Tue. Jun 2nd, 2020

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Road Accident Fund Earmarked As Risk To Further Widen Budget Deficit

Road Accident Fund Earmarked As Risk To Further Widen Budget Deficit

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While Finance Minister Tito Mboweni has attempted to cut the fat in his budget for this year, the Road Accident Fund (RAF) has been listed as one of the risks that could further widen the budget deficit.

But government is struggling with a consolidated deficit of R6.8% of gross domestic profit and Mboweni has proposed total reductions of R261 billion.

The RAF is the second-largest contingent liability for government after Eskom.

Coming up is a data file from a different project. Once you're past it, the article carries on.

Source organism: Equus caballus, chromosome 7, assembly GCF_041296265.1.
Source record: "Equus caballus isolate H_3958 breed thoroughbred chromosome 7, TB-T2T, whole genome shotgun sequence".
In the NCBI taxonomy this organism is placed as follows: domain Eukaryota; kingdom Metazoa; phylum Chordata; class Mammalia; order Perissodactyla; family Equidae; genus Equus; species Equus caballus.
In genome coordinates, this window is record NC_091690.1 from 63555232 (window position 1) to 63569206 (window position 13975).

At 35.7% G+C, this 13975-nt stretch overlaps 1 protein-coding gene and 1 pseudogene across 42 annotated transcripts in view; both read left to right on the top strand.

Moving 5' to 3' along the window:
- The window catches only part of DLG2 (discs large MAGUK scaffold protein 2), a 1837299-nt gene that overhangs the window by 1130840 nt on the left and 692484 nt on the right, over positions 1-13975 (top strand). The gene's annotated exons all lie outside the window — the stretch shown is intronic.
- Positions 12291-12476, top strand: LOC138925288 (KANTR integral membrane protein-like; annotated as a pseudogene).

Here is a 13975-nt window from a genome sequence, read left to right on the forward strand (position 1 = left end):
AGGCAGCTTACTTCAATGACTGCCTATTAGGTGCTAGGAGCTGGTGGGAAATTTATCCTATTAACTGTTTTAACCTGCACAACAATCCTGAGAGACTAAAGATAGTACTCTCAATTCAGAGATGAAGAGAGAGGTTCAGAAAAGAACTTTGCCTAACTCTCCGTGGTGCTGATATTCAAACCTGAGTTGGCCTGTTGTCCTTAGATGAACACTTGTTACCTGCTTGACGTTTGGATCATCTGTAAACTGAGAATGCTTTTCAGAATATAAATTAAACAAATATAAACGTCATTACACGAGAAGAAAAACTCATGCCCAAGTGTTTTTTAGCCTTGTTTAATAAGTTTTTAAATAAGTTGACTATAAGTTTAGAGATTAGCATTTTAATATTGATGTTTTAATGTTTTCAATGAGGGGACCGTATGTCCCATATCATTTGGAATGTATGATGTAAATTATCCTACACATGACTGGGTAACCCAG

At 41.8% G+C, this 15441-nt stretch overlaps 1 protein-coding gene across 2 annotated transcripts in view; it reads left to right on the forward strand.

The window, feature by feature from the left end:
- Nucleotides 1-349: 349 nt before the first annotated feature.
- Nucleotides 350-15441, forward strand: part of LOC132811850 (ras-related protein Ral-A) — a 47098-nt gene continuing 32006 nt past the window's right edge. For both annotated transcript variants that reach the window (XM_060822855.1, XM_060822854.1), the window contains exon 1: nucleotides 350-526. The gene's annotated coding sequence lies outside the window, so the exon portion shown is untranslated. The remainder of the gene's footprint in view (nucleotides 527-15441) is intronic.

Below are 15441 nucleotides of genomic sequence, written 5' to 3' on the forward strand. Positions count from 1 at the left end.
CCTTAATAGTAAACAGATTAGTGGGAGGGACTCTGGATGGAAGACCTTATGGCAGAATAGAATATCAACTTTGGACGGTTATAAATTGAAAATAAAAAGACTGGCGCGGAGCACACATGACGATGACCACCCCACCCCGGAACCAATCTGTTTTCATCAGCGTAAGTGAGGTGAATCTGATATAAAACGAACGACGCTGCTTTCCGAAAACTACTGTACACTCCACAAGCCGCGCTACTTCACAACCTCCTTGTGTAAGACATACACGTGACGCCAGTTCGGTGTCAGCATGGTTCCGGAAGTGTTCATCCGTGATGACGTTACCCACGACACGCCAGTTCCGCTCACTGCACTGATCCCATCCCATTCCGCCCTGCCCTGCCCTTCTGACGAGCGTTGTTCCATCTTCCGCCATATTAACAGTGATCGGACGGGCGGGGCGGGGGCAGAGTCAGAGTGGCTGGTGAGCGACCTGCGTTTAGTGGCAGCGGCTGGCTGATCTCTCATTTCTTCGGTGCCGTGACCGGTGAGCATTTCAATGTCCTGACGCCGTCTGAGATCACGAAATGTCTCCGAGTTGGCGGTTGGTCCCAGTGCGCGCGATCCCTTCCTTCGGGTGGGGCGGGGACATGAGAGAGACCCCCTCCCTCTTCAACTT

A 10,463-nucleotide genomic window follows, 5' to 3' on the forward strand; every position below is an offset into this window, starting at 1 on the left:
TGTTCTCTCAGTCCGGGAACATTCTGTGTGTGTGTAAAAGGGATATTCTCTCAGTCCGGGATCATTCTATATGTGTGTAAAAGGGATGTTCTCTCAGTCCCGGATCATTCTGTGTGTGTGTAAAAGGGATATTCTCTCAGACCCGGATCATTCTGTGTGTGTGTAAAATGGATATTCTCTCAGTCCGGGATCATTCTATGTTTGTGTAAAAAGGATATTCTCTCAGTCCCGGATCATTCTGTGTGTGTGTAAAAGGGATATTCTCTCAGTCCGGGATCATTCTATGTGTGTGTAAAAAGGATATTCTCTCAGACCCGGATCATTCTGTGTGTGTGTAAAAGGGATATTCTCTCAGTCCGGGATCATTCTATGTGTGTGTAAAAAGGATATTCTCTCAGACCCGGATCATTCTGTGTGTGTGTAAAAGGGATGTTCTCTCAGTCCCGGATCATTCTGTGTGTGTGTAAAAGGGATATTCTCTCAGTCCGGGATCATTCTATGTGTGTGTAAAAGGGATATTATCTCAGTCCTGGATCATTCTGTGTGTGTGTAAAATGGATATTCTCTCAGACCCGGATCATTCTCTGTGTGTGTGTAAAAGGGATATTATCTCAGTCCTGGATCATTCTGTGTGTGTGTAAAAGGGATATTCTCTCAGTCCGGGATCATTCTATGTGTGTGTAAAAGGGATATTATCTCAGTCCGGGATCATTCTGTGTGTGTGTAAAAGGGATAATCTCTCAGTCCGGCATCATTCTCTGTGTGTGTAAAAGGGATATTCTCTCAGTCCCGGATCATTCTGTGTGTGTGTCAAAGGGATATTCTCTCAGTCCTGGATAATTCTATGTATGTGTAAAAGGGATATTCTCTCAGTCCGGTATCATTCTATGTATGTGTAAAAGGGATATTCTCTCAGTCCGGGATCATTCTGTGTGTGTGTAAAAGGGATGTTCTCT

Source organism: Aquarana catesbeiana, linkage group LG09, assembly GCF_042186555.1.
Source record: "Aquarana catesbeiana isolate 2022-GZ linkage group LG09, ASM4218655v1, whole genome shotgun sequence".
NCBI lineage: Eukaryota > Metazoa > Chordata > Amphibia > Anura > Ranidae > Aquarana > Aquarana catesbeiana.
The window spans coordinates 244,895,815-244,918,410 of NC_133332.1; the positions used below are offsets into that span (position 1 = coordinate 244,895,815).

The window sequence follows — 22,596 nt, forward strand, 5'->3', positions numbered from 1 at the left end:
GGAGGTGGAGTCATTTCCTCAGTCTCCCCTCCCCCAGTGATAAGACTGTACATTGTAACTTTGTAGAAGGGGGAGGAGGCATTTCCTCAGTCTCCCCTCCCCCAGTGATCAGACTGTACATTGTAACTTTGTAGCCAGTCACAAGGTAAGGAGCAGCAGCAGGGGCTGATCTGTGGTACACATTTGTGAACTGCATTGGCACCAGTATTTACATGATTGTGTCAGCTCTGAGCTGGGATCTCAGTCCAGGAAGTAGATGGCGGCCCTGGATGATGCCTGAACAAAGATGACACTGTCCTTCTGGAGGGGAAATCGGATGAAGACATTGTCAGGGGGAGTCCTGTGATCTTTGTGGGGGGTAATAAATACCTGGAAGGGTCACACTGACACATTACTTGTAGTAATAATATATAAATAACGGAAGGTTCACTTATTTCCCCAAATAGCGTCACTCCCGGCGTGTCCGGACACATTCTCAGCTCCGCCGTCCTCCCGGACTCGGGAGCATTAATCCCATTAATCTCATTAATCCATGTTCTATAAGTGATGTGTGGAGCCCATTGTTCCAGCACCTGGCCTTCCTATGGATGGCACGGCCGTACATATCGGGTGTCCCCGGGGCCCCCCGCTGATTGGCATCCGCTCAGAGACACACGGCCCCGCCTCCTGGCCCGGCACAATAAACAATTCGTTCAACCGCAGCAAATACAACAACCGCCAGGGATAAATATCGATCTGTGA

The fund, which provides compensation to victims of road accidents, has had claims of about R94.6 billion and that figure is expected to increase to R145.6 billion in 2022/2023.

On Wednesday, Mboweni made an announcement on the RAF levy: “To adjust for inflation, the fuel levy goes up by 25 cents per litre, of which 16 cents is for the general fuel levy and 9 cents is for the Road Accident Fund levy.”

Treasury said that over the past 20 years, increases of the RAF levy had typically exceeded inflation yet the liabilities of the fund had grown at a faster pace.

The RAF’s revenue was insufficient to meet its liabilities and as a result its deficit was expected to rise to R593 billion next year.

EWN

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